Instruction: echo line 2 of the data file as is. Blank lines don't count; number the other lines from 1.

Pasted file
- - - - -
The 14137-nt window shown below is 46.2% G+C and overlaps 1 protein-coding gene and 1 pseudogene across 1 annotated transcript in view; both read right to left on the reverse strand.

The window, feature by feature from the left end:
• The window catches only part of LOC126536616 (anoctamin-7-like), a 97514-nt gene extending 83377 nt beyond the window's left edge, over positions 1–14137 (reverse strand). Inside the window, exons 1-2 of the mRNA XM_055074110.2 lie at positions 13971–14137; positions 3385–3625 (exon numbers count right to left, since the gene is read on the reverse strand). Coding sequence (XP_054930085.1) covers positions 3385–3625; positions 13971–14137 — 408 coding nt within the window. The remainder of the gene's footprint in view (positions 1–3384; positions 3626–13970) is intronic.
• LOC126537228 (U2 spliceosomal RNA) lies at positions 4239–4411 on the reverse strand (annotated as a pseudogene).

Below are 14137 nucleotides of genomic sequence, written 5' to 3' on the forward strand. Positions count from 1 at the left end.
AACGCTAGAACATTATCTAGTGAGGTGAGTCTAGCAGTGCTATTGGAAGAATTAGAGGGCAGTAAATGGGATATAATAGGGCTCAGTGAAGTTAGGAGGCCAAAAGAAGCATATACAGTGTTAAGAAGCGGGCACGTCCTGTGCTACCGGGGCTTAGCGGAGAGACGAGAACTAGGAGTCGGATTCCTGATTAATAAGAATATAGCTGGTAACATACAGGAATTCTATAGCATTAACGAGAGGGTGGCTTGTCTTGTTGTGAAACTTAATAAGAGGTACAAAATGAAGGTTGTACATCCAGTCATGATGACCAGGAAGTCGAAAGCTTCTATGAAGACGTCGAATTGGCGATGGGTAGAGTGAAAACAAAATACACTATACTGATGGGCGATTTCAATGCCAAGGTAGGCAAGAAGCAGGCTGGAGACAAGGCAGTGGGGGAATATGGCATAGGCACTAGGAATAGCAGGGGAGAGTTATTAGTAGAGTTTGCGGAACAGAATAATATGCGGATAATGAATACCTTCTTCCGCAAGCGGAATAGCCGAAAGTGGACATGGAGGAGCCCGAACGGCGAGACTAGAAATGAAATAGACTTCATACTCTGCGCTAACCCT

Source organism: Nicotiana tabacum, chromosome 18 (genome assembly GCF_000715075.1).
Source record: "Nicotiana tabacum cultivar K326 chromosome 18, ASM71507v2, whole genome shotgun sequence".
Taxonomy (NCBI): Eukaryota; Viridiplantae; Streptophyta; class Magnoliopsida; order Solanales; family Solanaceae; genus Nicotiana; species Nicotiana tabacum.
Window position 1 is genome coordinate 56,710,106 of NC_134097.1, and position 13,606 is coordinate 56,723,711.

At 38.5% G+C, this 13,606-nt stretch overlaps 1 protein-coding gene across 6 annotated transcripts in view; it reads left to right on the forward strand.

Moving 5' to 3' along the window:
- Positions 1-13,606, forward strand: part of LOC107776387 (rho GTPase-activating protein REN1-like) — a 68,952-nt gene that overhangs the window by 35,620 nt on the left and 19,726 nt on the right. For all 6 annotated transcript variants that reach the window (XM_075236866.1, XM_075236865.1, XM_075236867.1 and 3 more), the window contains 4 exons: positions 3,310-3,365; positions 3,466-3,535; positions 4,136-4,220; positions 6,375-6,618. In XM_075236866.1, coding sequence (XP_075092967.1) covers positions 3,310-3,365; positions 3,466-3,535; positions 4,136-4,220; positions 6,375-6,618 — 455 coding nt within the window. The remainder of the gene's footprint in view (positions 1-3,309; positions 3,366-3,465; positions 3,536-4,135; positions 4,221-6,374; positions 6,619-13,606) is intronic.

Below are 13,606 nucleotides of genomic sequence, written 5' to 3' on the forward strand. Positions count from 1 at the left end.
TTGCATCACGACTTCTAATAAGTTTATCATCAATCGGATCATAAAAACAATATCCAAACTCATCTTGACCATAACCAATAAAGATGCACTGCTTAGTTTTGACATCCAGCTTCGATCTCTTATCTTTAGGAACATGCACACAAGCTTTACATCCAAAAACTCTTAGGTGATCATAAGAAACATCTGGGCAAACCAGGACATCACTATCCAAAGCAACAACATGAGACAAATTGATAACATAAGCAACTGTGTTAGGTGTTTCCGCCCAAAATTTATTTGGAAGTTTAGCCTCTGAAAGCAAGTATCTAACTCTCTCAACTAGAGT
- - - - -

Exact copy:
The window, feature by feature from the left end: